Interesting? Sure! Fabulous? Not sure. Tomorrow (Thursday) at the G4 track of the GRI conference, there will be opportunities to hear more and debate the implications of Core and Comprehensive and the best of the rest of the changes in G4. I'll pick this up again in future posts.
During the conference today, I heard from most people I spoke to that the focus on materiality is welcome - the idea that a sustainability report should be about key impacts and not about all impacts is a good one, and most people like this. At another level, the requirement to disclose the process of selecting material issues is likely to be seen as challenging, because many companies today do not really have a structured process for this. At one level, some are welcoming the Core option as a sort of easy-way-in to G4 for new reporters, SME reporters or lazy reporters. Others are lamenting the lack of special acknowledgement for going the extra mile to become a Comprehensive reporter, which doesn't sound quite as sexy as being able to say "We got an A+". The plus, by the way, awarded for external assurance, will also disappear in G4. Instead, reporters are required to indicate in the GRI G4 Content Index whether specific disclosures have been externally assured or not. You can still be In Accordance if you disclose all your stuff without external assurance. No extra marks to be gained, just a warm fuzzy feeling that you went beyond minimum expectations.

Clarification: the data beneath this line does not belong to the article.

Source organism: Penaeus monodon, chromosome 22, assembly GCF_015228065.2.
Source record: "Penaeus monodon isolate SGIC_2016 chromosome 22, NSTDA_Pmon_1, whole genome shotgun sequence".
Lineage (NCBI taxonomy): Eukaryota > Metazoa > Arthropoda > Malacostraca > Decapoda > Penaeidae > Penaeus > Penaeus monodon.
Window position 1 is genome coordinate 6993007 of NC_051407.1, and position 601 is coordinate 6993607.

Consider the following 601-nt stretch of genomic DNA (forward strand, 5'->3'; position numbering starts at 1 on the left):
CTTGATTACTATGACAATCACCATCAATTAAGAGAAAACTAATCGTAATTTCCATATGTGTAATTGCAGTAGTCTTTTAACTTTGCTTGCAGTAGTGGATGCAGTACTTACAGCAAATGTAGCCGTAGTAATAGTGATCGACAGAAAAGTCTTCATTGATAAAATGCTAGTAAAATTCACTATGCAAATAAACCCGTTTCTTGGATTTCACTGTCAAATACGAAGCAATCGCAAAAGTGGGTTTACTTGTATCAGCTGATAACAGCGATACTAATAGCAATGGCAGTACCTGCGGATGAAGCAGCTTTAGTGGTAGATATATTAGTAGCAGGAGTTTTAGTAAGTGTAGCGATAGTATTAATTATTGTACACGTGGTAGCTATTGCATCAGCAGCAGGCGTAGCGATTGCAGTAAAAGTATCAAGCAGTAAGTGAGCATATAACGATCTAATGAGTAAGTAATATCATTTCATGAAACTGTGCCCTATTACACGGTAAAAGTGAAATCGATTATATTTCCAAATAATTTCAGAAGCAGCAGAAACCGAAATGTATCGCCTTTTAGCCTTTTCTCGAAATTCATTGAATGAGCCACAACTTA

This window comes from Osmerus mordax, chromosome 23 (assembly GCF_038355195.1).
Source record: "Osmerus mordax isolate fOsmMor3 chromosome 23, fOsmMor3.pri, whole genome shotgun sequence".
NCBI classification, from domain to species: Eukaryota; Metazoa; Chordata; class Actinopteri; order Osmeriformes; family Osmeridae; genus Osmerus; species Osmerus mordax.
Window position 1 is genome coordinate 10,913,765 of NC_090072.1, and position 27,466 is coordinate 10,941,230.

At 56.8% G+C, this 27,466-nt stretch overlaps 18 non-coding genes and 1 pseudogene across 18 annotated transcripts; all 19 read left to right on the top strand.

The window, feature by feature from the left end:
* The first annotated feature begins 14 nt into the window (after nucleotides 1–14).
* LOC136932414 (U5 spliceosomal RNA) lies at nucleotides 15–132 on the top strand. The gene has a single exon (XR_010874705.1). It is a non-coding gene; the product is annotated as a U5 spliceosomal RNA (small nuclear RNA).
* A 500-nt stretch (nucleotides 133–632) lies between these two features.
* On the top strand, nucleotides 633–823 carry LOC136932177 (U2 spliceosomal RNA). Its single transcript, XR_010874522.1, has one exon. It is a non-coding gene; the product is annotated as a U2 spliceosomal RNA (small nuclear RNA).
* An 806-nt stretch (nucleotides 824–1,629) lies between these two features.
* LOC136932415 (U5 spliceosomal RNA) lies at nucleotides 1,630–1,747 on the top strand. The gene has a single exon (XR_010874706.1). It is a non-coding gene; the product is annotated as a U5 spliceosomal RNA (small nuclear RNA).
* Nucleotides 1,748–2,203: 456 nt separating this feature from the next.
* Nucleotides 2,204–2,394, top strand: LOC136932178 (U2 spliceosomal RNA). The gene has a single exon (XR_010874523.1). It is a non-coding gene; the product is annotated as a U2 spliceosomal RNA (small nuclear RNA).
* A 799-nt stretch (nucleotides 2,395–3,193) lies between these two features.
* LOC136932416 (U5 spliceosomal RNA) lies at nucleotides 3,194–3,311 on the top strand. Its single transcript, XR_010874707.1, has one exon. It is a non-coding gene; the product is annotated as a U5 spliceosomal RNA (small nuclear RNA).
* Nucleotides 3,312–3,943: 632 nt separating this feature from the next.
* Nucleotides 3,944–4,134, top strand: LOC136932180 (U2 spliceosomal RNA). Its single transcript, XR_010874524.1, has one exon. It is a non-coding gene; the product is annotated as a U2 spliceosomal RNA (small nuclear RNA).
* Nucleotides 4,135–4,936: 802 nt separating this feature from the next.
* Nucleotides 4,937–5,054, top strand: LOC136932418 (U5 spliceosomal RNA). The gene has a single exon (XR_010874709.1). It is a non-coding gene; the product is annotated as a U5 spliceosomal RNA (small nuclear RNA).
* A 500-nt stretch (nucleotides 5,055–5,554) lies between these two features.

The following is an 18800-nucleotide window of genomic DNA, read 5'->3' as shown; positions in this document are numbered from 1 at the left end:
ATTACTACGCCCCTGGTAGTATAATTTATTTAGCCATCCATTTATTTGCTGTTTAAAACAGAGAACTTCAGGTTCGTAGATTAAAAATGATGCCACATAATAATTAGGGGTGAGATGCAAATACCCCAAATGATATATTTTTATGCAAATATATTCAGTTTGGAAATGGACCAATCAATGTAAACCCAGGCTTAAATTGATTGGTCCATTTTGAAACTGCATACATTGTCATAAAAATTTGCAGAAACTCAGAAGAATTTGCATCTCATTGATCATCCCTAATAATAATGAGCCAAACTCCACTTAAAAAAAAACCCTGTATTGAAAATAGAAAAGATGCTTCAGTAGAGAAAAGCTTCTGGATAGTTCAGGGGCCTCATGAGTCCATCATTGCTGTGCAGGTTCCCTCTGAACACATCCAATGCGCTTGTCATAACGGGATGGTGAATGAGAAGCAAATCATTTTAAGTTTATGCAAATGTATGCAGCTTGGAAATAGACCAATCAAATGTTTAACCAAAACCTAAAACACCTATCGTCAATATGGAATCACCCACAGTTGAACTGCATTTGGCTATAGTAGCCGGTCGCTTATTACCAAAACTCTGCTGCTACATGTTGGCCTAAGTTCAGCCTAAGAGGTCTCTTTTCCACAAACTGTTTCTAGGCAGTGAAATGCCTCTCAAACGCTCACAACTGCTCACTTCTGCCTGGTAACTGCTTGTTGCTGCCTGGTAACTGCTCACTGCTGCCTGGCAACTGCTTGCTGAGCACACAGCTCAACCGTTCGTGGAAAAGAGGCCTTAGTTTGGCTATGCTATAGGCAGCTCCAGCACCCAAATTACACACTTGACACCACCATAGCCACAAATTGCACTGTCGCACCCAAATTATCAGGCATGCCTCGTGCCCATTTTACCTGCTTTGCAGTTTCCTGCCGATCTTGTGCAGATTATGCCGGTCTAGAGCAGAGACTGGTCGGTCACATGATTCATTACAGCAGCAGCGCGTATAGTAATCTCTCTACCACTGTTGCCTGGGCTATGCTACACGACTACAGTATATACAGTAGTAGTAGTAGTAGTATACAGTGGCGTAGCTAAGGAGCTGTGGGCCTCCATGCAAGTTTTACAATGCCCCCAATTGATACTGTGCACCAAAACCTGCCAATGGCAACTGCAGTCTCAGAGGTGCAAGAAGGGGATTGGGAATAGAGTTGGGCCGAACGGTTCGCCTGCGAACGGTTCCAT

After a very brief initial look, the new G4 documentation seems clear and well put together. A big improvement versus current G3 guidelines and much better than could have been anticipated from the Exposure Draft. G4 is clearly the result of masses of effort by the GRI team and governance bodies and many many others. Being at the GRI 2013 conference gives you a sense of the major scale of this development and the hopes that it brings. It's certainly an achievement, and for that alone, I believe GRI deserves our congratulations!
Watch this space for more updates and analysis of G4 over the next days, weeks, months and years. And for a lot more about related issues such as the relationship between sustainability reporting and integrated reporting, supply chain disclosures, value chain mapping, and other interesting insights that come up at the GRI 2013 conference, which by the way, numbers 1,600 delegates, making it a truly memorable event.
It was such a busy day that I didn't even get a chance to go for ice-cream. :(
elaine cohen, CSR consultant, winning (CRRA'12) Sustainability Reporter, HR Professional, Ice Cream Addict. Author of Sustainability Reporting for SMEs: Competitive Advantage Through Transparency AND CSR for HR: A necessary partnership for advancing responsible business practices Contact me via www.twitter.com/elainecohen or via my business website www.b-yond.biz (Beyond Business Ltd, an inspired CSR consulting and Sustainability Reporting firm)